A division of the plant kingdom that includes all flowering plants, i.e. vascular plants in which double fertilization occurs resulting in development of fruit containing seeds. Divided into two major groups, monocotyledons and dicotyledons
Any plant that is a member of the class Angiospermae, in which the seeds are enclosed in an ovary. Each member of the class is either a monocotyledon (grasses, tulips) or a dicotyledon (apple, primrose).
Belonging to the class of plants having seeds enclosed in an overlay. Within this class, the subclass dicotyledons includes all hardwood trees. A.W.I. - Architectural Woodwork Institute 1952 Isaac Newton Square Reston, VA 20190
(pronounced AN-jee-oh-sperm) Angiosperms (meaning "covered seed") are flowering plants. They produce seeds enclosed in fruit (an ovary). They are the dominant type of plant today; there are over 250,000 species. Their flowers are used in reproduction. Angiosperms evolved about 145 million years ago, during the late Jurassic period, and were eaten by dinosaurs. They became the dominant land plants about 100 million years ago (edging out conifers, a type of gymnosperm). Angiosperms are divided into the monocots (like corn) and dicots (like beans).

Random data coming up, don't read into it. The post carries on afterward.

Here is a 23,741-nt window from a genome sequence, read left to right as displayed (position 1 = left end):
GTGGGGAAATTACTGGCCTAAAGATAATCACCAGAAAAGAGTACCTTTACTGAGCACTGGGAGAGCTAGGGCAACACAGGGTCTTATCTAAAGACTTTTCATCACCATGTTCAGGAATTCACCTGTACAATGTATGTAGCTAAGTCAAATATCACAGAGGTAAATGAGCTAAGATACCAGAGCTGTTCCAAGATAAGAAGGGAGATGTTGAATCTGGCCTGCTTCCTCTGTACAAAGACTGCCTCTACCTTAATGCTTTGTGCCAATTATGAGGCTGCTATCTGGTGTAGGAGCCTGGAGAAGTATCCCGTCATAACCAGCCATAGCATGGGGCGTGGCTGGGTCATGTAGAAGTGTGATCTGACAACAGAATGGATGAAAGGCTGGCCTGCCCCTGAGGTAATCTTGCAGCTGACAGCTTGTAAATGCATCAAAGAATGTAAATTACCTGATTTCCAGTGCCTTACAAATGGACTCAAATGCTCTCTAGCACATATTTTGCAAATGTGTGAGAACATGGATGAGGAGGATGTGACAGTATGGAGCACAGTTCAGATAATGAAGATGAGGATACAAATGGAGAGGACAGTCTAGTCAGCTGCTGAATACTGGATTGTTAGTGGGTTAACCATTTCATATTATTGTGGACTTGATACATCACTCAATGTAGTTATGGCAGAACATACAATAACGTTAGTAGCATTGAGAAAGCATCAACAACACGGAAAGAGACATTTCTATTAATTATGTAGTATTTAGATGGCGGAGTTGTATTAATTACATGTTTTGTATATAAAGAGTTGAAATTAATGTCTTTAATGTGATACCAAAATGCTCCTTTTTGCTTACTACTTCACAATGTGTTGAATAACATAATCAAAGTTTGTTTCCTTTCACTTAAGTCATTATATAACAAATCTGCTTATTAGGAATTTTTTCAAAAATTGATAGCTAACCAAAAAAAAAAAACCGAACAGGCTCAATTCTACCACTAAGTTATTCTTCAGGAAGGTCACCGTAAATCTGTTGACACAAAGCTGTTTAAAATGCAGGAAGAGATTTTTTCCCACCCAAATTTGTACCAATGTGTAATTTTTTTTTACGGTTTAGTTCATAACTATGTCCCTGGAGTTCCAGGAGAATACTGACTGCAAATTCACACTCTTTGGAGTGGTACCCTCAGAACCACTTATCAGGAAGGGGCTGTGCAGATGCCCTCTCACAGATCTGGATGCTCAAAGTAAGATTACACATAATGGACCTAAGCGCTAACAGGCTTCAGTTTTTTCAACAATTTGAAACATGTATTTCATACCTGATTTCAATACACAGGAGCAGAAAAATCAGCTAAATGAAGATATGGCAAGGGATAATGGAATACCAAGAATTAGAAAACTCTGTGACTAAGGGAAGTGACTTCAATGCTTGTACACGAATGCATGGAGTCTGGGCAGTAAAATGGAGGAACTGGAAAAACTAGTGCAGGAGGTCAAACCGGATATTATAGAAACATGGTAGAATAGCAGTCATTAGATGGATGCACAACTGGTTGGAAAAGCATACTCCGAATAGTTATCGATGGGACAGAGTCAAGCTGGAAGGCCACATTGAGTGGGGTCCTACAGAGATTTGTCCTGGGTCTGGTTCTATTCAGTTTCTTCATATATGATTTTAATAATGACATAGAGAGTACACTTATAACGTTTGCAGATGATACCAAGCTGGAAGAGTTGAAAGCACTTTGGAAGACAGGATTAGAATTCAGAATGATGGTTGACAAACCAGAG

A plant that has true flowers and bears its seeds in fruits. In temperate zones, many angiosperms are deciduous trees, while in tropical zones, many are evergreen trees. Examples include oaks, willows, maples and birches.
The 'flowering plants', the most recent group of plants to evolve. These plants have reduced their alternation of generations to the production of pollen (male gametophyte) and ovules (female gametophyte retained by the parent plant). Pollen is released and is carried to the female either by the wind or a pollinator such as an insect. Flowers have evolved to aid in wind dispersal or to attract pollinators to collect and distribute pollen. Most of the plants we see around are angiosperms; their reproduction and adaptability have made them a huge success.
A plant whose ovules are enclosed in an ovary; a flowering plant. cf. Gymnosperm nhydrous Without water, especially water of crystallization. nhydrous Ammonia A nitrogen fertiliser that is applied as a pressurised liquid into the soil where it combines with water to release the nitrogen. It needs special equipment and care in handling. See http://www.extension.umn.edu/distribution/cropsystems/DC2326.html